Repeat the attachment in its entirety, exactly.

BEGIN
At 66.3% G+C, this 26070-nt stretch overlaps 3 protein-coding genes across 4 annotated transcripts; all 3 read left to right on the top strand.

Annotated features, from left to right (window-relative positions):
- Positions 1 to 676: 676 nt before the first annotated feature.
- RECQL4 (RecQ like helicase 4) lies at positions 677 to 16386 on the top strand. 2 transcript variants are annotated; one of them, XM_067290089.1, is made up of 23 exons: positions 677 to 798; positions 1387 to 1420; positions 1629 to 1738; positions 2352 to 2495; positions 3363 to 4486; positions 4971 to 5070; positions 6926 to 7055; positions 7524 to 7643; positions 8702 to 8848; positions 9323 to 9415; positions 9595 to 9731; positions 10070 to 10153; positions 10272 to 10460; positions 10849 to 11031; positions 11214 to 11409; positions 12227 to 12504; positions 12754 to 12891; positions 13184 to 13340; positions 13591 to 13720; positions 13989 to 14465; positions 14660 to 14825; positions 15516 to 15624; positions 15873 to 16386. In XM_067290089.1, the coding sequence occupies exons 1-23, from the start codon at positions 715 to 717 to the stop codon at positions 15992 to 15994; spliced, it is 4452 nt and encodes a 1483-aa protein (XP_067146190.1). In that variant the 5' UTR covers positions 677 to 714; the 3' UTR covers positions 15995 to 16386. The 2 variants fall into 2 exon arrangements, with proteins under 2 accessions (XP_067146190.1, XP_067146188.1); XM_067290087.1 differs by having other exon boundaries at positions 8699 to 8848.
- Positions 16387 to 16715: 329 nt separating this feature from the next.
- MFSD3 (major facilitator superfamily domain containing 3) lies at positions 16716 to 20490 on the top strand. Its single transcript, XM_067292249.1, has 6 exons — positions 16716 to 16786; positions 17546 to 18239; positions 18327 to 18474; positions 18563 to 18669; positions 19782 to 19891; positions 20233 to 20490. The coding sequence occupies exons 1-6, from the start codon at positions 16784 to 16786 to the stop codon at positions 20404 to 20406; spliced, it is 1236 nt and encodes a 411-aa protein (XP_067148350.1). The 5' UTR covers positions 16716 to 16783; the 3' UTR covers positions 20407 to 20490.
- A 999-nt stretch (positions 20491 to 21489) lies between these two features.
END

At 66.3% G+C, this 26070-nt stretch overlaps 3 protein-coding genes across 4 annotated transcripts; all 3 read left to right on the top strand.

Annotated features, from left to right (window-relative positions):
- Positions 1 to 676: 676 nt before the first annotated feature.
- RECQL4 (RecQ like helicase 4) lies at positions 677 to 16386 on the top strand. 2 transcript variants are annotated; one of them, XM_067290089.1, is made up of 23 exons: positions 677 to 798; positions 1387 to 1420; positions 1629 to 1738; positions 2352 to 2495; positions 3363 to 4486; positions 4971 to 5070; positions 6926 to 7055; positions 7524 to 7643; positions 8702 to 8848; positions 9323 to 9415; positions 9595 to 9731; positions 10070 to 10153; positions 10272 to 10460; positions 10849 to 11031; positions 11214 to 11409; positions 12227 to 12504; positions 12754 to 12891; positions 13184 to 13340; positions 13591 to 13720; positions 13989 to 14465; positions 14660 to 14825; positions 15516 to 15624; positions 15873 to 16386. In XM_067290089.1, the coding sequence occupies exons 1-23, from the start codon at positions 715 to 717 to the stop codon at positions 15992 to 15994; spliced, it is 4452 nt and encodes a 1483-aa protein (XP_067146190.1). In that variant the 5' UTR covers positions 677 to 714; the 3' UTR covers positions 15995 to 16386. The 2 variants fall into 2 exon arrangements, with proteins under 2 accessions (XP_067146190.1, XP_067146188.1); XM_067290087.1 differs by having other exon boundaries at positions 8699 to 8848.
- Positions 16387 to 16715: 329 nt separating this feature from the next.
- MFSD3 (major facilitator superfamily domain containing 3) lies at positions 16716 to 20490 on the top strand. Its single transcript, XM_067292249.1, has 6 exons — positions 16716 to 16786; positions 17546 to 18239; positions 18327 to 18474; positions 18563 to 18669; positions 19782 to 19891; positions 20233 to 20490. The coding sequence occupies exons 1-6, from the start codon at positions 16784 to 16786 to the stop codon at positions 20404 to 20406; spliced, it is 1236 nt and encodes a 411-aa protein (XP_067148350.1). The 5' UTR covers positions 16716 to 16783; the 3' UTR covers positions 20407 to 20490.
- A 999-nt stretch (positions 20491 to 21489) lies between these two features.